Newspaper article The Christian Science Monitor

How a Woman's Fakery Helps Save Thousands African Doctor Feigns Ritual Surgery That Injures Women

Newspaper article The Christian Science Monitor

How a Woman's Fakery Helps Save Thousands African Doctor Feigns Ritual Surgery That Injures Women

Article excerpt

Call it Tounkara's List.

Like Oskar Schindler's unorthodox methods of rescuing Jews from the Nazis, for more than a quarter century, a female gynecologist, Aja Tounkara Diallo Fatimata, has been able to save thousands of women from one of Africa's most controversial and deeply held traditions: circumcision of young women.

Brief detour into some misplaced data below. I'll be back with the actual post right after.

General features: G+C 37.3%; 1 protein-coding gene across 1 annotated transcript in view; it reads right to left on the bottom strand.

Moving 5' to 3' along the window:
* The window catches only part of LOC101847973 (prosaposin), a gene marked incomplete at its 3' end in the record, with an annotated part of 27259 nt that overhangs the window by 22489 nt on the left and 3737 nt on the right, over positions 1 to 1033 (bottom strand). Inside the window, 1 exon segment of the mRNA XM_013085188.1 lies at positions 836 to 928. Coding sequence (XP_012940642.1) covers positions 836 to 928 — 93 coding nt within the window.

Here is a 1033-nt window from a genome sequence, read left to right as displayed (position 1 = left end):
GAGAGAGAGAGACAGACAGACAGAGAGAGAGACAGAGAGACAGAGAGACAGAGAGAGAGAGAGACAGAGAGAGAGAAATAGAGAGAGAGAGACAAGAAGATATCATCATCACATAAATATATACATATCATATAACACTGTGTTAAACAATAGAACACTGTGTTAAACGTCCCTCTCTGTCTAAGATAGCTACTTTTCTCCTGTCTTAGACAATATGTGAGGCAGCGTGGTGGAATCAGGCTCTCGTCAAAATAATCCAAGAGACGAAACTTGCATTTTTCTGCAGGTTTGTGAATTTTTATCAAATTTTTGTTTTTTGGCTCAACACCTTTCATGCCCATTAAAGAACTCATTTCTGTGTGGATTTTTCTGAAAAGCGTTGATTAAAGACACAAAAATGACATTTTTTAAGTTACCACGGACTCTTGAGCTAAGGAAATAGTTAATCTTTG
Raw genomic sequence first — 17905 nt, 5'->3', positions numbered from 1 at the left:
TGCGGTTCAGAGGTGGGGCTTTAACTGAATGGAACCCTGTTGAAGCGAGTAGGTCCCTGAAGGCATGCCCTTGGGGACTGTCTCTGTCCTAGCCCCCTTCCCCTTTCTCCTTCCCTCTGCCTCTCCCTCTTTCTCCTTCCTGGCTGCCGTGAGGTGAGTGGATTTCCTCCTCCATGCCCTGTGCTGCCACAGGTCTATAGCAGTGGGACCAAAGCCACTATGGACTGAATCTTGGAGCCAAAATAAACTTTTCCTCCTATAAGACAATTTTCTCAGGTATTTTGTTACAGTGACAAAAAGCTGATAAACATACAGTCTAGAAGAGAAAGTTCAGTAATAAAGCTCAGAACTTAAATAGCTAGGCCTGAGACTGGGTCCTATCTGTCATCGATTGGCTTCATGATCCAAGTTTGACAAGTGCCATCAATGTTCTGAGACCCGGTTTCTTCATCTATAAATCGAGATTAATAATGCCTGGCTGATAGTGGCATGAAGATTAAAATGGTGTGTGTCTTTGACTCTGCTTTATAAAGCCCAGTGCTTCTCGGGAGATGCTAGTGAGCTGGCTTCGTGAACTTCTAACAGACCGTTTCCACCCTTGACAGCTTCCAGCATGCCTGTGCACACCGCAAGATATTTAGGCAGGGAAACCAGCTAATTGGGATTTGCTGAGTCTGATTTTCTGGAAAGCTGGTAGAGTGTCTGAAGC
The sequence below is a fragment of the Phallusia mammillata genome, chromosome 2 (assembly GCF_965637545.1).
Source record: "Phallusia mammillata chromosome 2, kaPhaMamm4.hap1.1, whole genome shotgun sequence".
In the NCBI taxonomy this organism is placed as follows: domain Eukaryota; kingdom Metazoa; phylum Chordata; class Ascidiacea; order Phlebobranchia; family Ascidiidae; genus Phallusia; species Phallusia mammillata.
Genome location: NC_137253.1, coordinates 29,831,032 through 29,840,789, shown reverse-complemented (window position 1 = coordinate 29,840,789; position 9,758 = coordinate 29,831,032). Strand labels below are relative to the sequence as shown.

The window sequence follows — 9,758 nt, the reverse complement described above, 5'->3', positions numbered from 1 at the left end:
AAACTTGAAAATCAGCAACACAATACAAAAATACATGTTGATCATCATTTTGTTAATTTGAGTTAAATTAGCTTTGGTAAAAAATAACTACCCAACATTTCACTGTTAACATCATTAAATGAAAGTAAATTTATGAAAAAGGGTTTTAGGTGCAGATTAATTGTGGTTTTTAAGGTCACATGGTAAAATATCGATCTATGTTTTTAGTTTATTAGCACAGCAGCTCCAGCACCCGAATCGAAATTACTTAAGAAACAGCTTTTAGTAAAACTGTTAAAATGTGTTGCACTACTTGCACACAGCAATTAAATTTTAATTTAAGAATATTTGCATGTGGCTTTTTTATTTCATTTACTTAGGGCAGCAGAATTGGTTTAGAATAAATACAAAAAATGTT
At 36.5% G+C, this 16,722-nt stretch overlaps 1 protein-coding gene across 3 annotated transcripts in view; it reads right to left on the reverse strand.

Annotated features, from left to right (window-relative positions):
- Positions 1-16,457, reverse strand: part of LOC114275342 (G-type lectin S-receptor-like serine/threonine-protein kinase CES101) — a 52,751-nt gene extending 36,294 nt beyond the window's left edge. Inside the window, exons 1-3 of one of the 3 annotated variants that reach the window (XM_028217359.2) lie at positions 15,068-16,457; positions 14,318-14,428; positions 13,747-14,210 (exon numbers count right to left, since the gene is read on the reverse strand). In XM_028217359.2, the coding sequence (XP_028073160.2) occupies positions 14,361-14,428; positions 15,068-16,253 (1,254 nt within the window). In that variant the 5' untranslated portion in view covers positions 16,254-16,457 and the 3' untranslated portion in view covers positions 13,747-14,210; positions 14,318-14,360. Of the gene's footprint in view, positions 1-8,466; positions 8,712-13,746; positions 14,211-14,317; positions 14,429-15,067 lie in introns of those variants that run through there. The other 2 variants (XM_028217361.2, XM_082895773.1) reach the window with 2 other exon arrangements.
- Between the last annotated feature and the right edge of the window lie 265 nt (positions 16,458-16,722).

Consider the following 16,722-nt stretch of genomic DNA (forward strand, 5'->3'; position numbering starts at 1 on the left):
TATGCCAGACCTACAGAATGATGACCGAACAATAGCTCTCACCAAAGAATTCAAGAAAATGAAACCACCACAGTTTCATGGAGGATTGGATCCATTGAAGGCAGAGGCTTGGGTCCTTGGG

Her method is simple: Fake the surgery. And she has taught this simulation to midwives and traditional circumcisers across most of Africa. Dr. Tounkara herself underwent the "rite of passage" when she was eight-years-old. She began working against it 20 years later when she saved a girl whose surgery had gone badly. Yet Tounkara says that she could not simply campaign against an "ancestral custom," as many Western and African activists do now. She says many Western activists seem less concerned with the negative effects circumcision can have on African women's health and more concerned about their own agenda - raising issues of women's rights and sexual repression. Rather, she decided to try to persuade parents of daughters not to allow the operation. "Then, when they argued that their relatives were just going to do it anyway, I would suggest the simulation. We would take lots of photos {to 'prove' the surgery had taken place}," she says. Tounkara says it is not always men who demand the procedure. She claims that in Guinea, her home country, men are usually the ones trying to stop their daughters from being circumcised. "It is invariably the women who offer the resistance," she says. Many women believe it is a ritual that binds them together, a shared experience that serves as a common bond. Tounkara's "don't-do-it-and-don't-tell" approach is sometimes the only option available where cultural traditions remain strong. Between 100 and 120 million women are circumcised each year, according to the World Health Organization. Often called female genital mutilation, female circumcision is practiced by Muslims, Christians, Jews, and animists in Africa. According to some cultures, the practice preserves a woman's chastity, and without it, she is not marriageable. But the practice is also seen as a coming-of-age ritual. …

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